Date: 7th July 2009 at 2:27pm
Written by:


Now I know we all like a good English sporting hero in the mould of Alf Tupper, ‘The Tough of the Track’ but come on, Stuart Pearce for England Manager beggars believe.

Wswilly3 sent us the following…

At this point please may I explain to all those under the age of 65 that Alf Tupper (as opposed to Stuart Pearce) was a character in a 1950’s comic called The Wizard. Amongst other things Alf (not Stuart) scored a century against Australia in the morning and won the Olympic Marathon in the afternoon, of the same day and put his success down to a diet of fish and chips. I am sure you get the picture.

Being fair to Stuart, he was a wholehearted footballer who served Manchester City well as a player. He would also probably be the first to agree that he has more in common with the characteristics of Alf Tupper than those of a successful England football manager but stranger things have been known to happen. What then do the English press see as his major credentials?

They seem to comprise of a bulldog spirit, a missed penalty, a fairly inglorious spell as Manager of Manchester City and getting England U21’s to the semi finals of a tournament before losing 4-0 in the final. He also makes a mean cup of cappuccino for Fabio Capello and knows when to say <>‘si’.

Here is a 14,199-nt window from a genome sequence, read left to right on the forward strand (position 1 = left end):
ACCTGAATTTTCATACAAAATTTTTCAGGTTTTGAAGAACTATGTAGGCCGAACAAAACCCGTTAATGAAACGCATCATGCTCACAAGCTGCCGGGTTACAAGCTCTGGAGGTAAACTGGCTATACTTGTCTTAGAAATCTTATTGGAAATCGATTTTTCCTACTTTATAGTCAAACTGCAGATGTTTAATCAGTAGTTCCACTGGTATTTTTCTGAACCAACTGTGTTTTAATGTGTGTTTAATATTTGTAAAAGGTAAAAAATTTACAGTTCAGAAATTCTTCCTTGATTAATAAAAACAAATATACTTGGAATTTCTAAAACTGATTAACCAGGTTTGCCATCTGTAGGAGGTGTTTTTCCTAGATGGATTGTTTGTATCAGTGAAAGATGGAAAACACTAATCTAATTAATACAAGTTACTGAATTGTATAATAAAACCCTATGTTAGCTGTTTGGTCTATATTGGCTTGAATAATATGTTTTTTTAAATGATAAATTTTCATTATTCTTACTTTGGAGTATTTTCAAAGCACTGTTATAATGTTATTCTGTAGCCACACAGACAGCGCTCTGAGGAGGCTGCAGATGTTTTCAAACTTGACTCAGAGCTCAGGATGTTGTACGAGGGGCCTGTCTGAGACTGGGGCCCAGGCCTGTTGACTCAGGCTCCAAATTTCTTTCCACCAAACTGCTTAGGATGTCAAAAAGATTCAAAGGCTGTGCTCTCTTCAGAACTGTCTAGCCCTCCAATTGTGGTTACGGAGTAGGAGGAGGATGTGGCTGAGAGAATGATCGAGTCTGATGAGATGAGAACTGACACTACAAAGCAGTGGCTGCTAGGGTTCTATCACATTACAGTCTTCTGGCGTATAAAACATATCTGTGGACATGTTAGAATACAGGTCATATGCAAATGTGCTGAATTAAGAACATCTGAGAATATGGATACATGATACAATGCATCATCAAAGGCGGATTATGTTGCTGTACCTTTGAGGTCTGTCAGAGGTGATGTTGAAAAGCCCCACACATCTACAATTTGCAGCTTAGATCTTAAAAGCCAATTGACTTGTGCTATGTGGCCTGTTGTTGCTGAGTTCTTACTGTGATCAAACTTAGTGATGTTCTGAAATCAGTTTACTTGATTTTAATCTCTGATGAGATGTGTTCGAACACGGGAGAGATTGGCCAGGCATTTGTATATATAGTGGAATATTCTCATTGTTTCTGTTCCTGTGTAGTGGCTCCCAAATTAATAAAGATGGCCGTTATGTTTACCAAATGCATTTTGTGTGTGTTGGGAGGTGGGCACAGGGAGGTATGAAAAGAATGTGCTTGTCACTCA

Whilst at City his major managerial contribution; apart from signing an expensive Greek born centre-forward playing in Holland who was rubbish; was to be nice to all concerned including referees, opposition managers and TV reporters. It all got really tedious and was like having a politically correct, probation officer as manager or like reading a football report in the Guardian newspaper. It was all so completely sanitised and horribly in control, without saying anything of substance.

In addition there was always the reference to him being an ex-bricklayer or was it an ex-electrician, who still mucked out his wife’s stables. Well that’s what I most remember and I certainly don’t remember much good football being played by City during his tenure. Do you?

So what about his judgement and tactical acumen? Checkmate, game, set and match; for in that area nobody could possibly argue that he has any, especially after the U21 final. We needed more strength in midfield and up front, so he subs Onuaha with another centre half, who wasn’t as good and then orchestrates the complete loss of the team’s shape.

‘Danke schoen, Herr Pearce, zu ist ein gut man, arh wunderbar goal number drei und goal number vier. Vot fun’.

No, not even the FA could appoint dear, nice, well mannered Stuart (apart from to a fourth official at the U21 finals) to the England Manager role. Could they?